All-round use

The three Fendt tractors are mainly used in normal agricultural operations at Strickhof Lindau. With 1,108 running hours, the Fendt 211 Vario is among the most frequently-used tractors at Strickhof. “The Fendt 200 series can more than hold its own in this weight class,” thinks Michael Möckli. “Indeed, the continuously-variable gearbox, the front axle suspension and compressed air system were all unique selling points for this size of tractor when we were looking to choose one.” The 211 is closely followed by the Fendt 312 Vario with 926 running hours. This is also used for a range of applications, mostly with the 3-share plough, mower combination, muck spreader or for transport work. The Fendt 716 Vario is preferred for transporting liquid manure, drill combinations, or sugar beet transport. Sometimes lots of power is required even in small countries like Switzerland.

Deliberately neutral

An internal selection committee makes the decision on which brand will constitute the main fleet at Strickhof for four years. Using a points system, the impartial and lengthy selection process determines which machine brand can best meet the needs of the centre for the next four years. “It is of course a considerable challenge to keep on changing the tractors,” explains Strickhof director Ueli Voegeli. “However, as an educational institution, we are also obliged to remain impartial and want to show our students different brands and the latest technologies, and the same brands don’t always have the latest technology.” In two years’ time then, Strickhof will again decide to “rent instead of buy”, so that it always has state-of-the-art machines as part of its tractor fleet.

As a trainer, Michael Möckli is well aware that students often have preconceived ideas about individual brands. “Generally speaking, tractors are quite an emotive subject,” says the Swiss trainer, smiling. “Most students are either for or against a particular brand, but Fendt tractors are quite popular of course.”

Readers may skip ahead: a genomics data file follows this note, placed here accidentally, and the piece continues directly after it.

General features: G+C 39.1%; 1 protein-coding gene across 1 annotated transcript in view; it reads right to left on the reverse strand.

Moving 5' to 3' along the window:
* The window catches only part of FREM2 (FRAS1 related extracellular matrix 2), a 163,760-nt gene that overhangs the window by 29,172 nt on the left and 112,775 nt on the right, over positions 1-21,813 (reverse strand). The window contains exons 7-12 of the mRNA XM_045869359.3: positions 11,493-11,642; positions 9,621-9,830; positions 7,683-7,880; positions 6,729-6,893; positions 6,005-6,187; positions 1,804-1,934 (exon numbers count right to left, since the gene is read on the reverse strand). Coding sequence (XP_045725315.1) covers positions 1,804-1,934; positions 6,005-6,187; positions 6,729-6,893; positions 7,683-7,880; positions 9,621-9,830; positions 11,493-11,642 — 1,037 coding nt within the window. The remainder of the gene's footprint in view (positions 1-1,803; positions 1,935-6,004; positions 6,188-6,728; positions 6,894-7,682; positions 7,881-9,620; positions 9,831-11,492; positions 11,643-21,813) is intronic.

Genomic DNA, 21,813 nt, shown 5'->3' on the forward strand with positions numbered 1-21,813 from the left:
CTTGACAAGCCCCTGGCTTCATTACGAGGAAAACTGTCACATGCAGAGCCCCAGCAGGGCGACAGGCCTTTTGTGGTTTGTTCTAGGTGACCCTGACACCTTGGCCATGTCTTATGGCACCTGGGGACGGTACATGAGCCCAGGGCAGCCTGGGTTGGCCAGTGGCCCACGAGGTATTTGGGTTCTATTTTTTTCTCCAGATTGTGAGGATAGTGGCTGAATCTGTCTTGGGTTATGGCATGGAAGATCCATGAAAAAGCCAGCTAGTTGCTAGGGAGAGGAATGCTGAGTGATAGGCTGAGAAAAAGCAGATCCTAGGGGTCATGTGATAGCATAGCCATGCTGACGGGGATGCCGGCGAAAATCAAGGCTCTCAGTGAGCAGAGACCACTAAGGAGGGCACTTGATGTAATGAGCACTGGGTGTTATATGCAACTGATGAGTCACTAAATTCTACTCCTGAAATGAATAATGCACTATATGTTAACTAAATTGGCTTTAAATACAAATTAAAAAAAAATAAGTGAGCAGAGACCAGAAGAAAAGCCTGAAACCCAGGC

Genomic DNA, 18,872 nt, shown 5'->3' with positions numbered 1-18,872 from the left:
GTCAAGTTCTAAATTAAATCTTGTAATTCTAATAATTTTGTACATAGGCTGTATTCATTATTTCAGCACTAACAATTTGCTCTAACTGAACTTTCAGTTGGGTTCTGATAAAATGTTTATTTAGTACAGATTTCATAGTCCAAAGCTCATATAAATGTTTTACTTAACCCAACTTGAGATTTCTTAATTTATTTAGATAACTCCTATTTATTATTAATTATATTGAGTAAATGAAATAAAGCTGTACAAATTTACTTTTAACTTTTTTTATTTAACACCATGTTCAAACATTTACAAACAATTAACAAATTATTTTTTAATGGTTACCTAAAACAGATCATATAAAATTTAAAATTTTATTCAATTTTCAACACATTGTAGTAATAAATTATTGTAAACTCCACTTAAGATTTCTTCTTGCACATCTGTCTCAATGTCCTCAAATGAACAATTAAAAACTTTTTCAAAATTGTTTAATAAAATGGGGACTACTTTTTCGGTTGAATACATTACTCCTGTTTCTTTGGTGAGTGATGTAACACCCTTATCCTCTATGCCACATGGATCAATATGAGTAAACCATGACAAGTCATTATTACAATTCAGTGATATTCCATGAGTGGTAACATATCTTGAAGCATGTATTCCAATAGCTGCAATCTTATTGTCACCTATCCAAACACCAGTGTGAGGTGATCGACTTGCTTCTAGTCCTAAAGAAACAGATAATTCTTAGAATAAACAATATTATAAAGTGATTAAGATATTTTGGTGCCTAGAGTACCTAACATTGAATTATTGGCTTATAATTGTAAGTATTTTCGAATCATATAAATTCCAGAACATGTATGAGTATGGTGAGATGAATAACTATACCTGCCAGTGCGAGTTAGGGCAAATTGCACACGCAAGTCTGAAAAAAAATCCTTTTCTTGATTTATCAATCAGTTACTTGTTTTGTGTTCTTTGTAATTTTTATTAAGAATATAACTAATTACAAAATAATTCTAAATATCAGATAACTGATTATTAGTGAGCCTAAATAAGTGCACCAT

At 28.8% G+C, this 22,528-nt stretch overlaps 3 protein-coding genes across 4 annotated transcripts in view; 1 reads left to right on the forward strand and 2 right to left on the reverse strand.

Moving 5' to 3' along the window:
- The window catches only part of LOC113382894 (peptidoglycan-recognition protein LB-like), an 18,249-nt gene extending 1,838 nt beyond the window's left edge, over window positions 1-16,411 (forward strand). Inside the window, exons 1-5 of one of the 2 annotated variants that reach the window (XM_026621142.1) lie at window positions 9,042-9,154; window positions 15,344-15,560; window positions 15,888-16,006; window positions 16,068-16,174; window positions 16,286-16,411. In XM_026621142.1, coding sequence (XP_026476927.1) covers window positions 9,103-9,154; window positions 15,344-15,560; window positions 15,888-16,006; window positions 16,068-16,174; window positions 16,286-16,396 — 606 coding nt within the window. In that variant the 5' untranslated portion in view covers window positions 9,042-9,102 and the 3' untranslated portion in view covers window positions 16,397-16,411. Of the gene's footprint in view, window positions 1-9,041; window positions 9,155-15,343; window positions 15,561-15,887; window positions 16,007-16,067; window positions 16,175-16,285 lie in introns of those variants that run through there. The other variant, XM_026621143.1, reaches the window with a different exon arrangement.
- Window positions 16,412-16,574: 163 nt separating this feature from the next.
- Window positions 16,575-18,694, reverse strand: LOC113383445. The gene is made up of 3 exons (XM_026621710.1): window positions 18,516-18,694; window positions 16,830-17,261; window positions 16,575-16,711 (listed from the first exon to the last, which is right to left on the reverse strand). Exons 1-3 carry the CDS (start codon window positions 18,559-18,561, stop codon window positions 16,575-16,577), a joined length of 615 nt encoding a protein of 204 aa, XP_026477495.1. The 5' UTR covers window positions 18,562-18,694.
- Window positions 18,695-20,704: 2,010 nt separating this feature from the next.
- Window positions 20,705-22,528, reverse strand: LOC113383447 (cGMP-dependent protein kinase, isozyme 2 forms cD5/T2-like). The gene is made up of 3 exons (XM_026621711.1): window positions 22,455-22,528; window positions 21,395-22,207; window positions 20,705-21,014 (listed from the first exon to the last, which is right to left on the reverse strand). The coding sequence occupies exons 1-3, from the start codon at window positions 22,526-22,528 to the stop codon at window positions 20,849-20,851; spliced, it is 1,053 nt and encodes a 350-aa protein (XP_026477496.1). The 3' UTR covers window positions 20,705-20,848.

5 Questions to Strickhof Director, Ueli Voegeli

Mr Voegeli, what makes Strickhof so special?

“We have a long history and we are the oldest existing agricultural college in Switzerland. From the very start for example, we have established a close link between agriculture and the food industry, that’s why we are a market leader in this field here in Switzerland.”

Which topics will come to the fore in future with regard to training farmers?

“One burning issue will be learning, teaching and working in a digital environment. Of course that doesn’t only apply to agriculture, but we do want to be pioneers in this field. Resource efficiency is also a huge issue, in other words, how can I produce food at a profit and at the same time use water, air, and soil as efficiently as possible and protect animal welfare.

What is the biggest challenge at present for young farmers?

“One of major challenges is in choosing a career: What do I want? How hard do I want to work? What do I want to earn? To answer all this, you need to think out of the box. It’s not easy because the farming profession is also constantly changing. Previously, you had to be say, a good milker, but in future you’ll have to be a good data manager.

Does Swiss agriculture lack new talent or managers?

“It’s not a matter of quantity, but quality. We need people in farming who think like entrepreneurs. That’s where we have a deficit, but this is also something of a generational issue.

Your hopes for Swiss farming?

“At present, farming in Switzerland is quite small-scale and heavily regulated by government. There should be opportunities to expand farms and to loosen the constraints of government control.”